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NY though is known to extremely noisy and I've been on it several times. There are several scary studies that came out about the noise levels and how you need to wear ear protection. I can't believe the tube is really that much louder given the screetching in the NY stations which is appalling. If so, wouldn't you also have to wear the protection in London if its actually louder than NY?

For NY, perhaps in the trains it might be quieter due to air con and bigger tunnels like you say, but i don't know!

Paris is reputed to be quieter, but I've checked out various paris rubber tired lines (Mp 89 line 1) you tube videos -- they didn't seem that much quieter than London's, but then again its difficult to tell from yt.

Really, they should just re-bore a couple of the most used tube tunnels to allow bigger trains and better acoustically shielded tunnels. I know the country is in a recession and crossrail is similar to what I'm talking about, but still I think its important. However, If crossrail progresses to 3 or 4 lines crossing the capital, perhaps it won't be necessary.

I know its probably a ridiculous statement and most people will think I'm mad, but I think that in 50-100 years when cities in China/Asia etc have amazing comfortable systems and have much more comfortable transportation, cities like NY, London etc.. will be sorry they didn't take the plunge in attempting to invest the money required to really make a difference in ride comfort now.

Shanghai/HK/Beijing/Tokyo/Dubai/Seoul, etc... all are much quieter. If the subways in these cities are pleasant to ride, it will bring more people underground and off the road --> a good incentive to reducing airborne pollution. The West needs to get their metros into a state where people actually want to ride them first, instead of their cars.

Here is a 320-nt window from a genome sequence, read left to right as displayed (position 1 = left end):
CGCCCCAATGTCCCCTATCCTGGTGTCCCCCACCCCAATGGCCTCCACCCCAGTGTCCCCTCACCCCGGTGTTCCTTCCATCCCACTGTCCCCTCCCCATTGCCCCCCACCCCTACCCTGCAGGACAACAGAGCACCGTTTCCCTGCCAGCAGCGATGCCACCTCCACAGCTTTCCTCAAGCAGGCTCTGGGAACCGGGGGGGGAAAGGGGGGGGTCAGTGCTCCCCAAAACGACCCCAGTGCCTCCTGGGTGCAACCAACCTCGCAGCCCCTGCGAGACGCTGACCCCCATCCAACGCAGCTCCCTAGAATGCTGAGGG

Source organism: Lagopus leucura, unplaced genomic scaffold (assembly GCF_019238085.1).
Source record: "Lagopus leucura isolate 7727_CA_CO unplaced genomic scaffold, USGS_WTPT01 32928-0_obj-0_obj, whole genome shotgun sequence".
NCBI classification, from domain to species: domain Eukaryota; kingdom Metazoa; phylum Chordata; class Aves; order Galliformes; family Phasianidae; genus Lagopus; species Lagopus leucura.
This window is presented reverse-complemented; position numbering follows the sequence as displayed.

Last edited by aquablue; September 14th, 2009 at 01:26 AM.
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Old September 14th, 2009, 01:24 AM   #3778
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Old September 14th, 2009, 01:25 AM   #3779
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Continuous welded rails are just noisy in a different way. Less clackety-clack and more screamy-screach.
I doubt it...how come systems in Asia (new) which use it dont exhibit this issue?
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Old September 14th, 2009, 08:44 AM   #3780
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But then one could argue that even though he was comparing apples with oranges the fact is that London has both apples and oranges but Sydney only has oranges. I've made a crude point I know and the geography of these cities are quite different from each other and that most Australian cities probably don't need 'apples', though I do think Sydney with its size and density perhaps could do with a simple turn-up-and-go system.
Which is exactly what they are planning in Sydney.

I still standby what I said you cannot compare frequencies on the London Underground and the City Rail Network in Sydney (or the other cities he mentioned). They are nothing alike so any comparison is meaningless. I mean to say Sydney's trains are generally 8 car double deckers so of course you don't need a frequency of 3 minutes like a lot of tube lines run at.

If the comparison was between the overground or main line suburban trains then fair enough.